Anna Matalas today published an interesting article about what characterizes debt-free people. No less than six habits have been found that characterize debt-free. Some of the habits are very easy to follow, others require a little more effort. Two of the simpler habits were to trade in cash instead of payment cards and to pretend that you make less money than you actually do. Apparently, you generally value the value of money more if they can be held by hand, unlike if they are a figure on a balance screen.
Interesting how much psychology can record sometimes!
Another habit was that debt-free people have good control over the details of their finances, they know when bills are to be paid and they check their account more often. This habit, some may think is a little more difficult to get into, compared to just starting to pay with cash, on the other hand, once you get into it, as with all other habits, there is no weirdness at all after a while.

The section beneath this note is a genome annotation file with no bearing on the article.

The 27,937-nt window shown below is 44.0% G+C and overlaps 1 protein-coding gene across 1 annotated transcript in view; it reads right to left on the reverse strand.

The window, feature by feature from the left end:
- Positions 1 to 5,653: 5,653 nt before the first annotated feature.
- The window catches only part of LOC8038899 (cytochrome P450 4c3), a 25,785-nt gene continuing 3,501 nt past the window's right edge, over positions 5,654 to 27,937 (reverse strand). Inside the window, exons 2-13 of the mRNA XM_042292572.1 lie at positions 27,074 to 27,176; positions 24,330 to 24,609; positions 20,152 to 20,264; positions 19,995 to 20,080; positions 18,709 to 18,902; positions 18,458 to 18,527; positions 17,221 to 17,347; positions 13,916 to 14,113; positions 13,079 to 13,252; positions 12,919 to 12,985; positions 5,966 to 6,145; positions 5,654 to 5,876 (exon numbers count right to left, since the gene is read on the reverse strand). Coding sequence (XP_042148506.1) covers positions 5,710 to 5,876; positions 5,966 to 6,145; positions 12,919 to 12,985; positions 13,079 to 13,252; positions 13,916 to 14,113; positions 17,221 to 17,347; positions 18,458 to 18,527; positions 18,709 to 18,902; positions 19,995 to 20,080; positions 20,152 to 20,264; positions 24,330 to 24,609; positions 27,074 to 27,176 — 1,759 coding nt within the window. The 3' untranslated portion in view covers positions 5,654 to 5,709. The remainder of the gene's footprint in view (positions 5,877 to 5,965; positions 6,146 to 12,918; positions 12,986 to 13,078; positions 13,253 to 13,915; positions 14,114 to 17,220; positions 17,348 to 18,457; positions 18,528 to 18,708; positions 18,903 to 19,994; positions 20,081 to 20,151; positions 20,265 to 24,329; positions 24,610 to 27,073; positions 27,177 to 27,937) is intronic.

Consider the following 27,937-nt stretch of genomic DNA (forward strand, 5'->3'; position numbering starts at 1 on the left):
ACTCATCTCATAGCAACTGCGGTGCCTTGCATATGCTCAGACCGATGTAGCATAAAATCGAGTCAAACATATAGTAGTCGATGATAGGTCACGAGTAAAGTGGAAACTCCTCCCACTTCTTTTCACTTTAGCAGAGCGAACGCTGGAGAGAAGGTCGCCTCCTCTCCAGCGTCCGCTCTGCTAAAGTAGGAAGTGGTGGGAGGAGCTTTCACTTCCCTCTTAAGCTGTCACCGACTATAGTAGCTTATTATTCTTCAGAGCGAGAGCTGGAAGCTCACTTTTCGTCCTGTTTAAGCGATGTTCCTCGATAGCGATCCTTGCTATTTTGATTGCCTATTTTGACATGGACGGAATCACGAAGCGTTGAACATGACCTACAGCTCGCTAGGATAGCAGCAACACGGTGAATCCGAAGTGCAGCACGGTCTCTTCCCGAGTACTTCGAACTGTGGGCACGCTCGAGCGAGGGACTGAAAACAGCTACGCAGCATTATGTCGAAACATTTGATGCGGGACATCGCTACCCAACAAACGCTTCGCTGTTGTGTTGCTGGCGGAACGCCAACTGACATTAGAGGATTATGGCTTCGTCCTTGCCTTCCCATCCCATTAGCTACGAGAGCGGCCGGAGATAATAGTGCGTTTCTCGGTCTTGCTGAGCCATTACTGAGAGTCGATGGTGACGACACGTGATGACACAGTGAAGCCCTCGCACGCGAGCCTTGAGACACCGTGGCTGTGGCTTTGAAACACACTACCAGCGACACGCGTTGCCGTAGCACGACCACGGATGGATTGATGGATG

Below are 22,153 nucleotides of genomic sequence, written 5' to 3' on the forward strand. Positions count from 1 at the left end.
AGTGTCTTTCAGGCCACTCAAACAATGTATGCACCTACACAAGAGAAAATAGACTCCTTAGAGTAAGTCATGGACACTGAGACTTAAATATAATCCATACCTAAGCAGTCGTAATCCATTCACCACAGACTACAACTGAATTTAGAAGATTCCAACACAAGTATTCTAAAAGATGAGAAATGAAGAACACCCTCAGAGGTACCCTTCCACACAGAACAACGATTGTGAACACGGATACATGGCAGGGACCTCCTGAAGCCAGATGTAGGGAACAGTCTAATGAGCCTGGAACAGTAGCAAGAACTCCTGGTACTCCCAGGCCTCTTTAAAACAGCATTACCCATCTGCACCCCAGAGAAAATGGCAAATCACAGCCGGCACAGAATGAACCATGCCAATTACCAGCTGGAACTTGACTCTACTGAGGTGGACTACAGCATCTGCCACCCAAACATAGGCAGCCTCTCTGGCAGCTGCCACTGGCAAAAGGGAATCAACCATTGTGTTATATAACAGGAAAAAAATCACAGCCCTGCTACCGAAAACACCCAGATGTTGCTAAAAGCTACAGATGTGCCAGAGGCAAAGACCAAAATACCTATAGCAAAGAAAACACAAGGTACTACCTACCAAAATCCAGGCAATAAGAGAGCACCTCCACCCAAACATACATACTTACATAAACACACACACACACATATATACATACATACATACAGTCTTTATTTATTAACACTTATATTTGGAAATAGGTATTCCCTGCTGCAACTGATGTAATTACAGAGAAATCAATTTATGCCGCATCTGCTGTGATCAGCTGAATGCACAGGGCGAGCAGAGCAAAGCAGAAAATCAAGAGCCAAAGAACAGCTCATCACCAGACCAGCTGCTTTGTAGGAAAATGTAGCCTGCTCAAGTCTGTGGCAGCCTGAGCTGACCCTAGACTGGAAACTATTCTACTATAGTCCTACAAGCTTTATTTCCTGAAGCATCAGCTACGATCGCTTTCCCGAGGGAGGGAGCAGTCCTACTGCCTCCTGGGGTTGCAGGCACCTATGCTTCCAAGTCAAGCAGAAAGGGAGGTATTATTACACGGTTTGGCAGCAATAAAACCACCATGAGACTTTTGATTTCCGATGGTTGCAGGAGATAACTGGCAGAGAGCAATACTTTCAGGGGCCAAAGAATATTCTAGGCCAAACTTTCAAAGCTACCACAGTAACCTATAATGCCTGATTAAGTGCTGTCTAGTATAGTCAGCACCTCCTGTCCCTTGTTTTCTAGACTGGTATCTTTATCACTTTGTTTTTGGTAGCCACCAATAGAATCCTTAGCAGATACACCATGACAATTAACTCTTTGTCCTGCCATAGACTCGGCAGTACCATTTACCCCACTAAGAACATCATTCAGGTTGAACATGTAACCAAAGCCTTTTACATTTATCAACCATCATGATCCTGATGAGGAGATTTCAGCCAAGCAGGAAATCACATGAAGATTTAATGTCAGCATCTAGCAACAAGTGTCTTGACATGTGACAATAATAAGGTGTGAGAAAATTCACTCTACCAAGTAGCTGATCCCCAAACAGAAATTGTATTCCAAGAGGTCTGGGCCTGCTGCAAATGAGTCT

Habit is that debt-free lets become impulse purchases.
Debt-free people are also not afraid to ask for help with financial advice. The saying “the person who does not ask does not know anything” apparently seems to apply to his own private economy as well. The last habit that characterizes debt-free is about the recurring set of savings goals – and what they want to do for the money they save. If you have a clear picture of what you want to do for the money you save, it is naturally easier to resist the small purchases that dig holes in the wallet.
Maybe you already have some, or even all, of these habits.
If not, it might be good to at least test these exercises and see what is right for you. Different habits work differently on different people and it is important to find what exactly helps you find the motivation for your savings.